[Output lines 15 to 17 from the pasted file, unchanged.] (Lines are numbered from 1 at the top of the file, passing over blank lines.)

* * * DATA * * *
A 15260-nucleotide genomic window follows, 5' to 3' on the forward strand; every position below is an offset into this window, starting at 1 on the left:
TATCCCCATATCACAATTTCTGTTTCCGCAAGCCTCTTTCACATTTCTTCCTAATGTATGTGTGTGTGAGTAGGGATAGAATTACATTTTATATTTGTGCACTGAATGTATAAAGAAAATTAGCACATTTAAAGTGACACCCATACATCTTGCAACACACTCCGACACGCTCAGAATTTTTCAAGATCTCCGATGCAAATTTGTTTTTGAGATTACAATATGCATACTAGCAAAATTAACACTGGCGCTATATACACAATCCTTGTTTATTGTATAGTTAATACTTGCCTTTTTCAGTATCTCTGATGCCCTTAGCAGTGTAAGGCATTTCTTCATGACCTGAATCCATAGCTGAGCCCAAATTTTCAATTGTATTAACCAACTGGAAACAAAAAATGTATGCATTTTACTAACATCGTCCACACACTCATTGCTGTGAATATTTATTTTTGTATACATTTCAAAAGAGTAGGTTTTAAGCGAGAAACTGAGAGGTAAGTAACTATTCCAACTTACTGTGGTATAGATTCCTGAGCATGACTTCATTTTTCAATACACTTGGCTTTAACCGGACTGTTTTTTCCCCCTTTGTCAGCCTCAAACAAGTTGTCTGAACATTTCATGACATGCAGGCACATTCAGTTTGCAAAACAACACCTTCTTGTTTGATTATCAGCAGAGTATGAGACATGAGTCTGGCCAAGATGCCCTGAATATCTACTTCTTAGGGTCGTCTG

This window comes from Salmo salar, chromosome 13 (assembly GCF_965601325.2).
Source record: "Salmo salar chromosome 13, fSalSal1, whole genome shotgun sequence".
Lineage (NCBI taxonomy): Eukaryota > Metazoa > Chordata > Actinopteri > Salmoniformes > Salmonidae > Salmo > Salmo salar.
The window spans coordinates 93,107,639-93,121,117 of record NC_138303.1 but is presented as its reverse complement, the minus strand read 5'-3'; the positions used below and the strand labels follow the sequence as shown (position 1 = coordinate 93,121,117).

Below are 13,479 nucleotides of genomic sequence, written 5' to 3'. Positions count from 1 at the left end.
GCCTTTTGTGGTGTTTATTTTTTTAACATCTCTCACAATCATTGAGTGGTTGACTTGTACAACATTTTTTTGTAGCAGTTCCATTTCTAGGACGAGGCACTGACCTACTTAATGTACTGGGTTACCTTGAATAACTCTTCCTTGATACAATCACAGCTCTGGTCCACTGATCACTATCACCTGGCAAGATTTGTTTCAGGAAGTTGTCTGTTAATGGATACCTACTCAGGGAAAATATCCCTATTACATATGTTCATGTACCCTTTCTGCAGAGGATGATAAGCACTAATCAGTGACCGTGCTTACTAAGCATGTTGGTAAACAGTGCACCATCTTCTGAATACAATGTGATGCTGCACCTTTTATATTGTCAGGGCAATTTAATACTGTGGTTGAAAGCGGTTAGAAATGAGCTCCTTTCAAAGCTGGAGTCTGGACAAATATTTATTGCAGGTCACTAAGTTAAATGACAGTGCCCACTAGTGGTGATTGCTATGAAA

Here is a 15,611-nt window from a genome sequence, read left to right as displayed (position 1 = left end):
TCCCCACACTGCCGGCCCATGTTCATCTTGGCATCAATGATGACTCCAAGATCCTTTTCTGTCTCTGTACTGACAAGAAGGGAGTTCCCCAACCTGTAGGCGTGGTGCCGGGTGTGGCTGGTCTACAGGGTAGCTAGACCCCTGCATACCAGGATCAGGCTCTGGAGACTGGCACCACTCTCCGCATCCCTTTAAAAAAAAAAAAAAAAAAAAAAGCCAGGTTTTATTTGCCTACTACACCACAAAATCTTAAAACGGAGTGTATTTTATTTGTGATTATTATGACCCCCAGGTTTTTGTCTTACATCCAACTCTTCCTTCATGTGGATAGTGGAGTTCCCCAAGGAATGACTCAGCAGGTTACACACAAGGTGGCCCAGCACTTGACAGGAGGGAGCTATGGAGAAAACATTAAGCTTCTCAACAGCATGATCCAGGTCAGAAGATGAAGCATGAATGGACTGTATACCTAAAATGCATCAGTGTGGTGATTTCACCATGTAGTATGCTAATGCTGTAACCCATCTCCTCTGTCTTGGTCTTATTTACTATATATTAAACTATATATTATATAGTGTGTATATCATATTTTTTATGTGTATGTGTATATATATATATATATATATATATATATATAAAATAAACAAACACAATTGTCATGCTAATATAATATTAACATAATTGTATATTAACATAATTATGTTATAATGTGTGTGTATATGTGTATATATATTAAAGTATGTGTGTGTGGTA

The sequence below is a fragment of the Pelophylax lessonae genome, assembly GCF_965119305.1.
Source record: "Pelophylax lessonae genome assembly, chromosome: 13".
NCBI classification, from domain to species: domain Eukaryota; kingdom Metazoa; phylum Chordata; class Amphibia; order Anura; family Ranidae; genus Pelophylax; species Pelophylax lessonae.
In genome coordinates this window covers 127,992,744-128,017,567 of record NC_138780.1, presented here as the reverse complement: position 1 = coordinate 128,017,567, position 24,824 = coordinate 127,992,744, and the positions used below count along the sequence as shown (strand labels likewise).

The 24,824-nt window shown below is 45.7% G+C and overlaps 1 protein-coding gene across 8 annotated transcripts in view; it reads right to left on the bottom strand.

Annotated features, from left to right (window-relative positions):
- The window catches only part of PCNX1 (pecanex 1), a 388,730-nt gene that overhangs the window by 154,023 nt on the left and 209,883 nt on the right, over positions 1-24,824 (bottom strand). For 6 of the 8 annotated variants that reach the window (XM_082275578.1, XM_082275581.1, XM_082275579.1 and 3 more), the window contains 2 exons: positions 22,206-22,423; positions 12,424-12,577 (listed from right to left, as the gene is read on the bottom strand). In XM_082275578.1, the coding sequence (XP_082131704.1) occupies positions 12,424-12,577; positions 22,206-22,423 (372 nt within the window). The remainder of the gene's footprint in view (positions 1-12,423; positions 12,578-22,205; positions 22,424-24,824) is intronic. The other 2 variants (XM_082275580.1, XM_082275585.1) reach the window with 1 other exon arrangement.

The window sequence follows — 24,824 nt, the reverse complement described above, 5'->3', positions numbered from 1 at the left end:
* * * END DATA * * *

The 24,824-nt window shown below is 45.7% G+C and overlaps 1 protein-coding gene across 8 annotated transcripts in view; it reads right to left on the bottom strand.

Annotated features, from left to right (window-relative positions):
- The window catches only part of PCNX1 (pecanex 1), a 388,730-nt gene that overhangs the window by 154,023 nt on the left and 209,883 nt on the right, over positions 1-24,824 (bottom strand). For 6 of the 8 annotated variants that reach the window (XM_082275578.1, XM_082275581.1, XM_082275579.1 and 3 more), the window contains 2 exons: positions 22,206-22,423; positions 12,424-12,577 (listed from right to left, as the gene is read on the bottom strand). In XM_082275578.1, the coding sequence (XP_082131704.1) occupies positions 12,424-12,577; positions 22,206-22,423 (372 nt within the window). The remainder of the gene's footprint in view (positions 1-12,423; positions 12,578-22,205; positions 22,424-24,824) is intronic. The other 2 variants (XM_082275580.1, XM_082275585.1) reach the window with 1 other exon arrangement.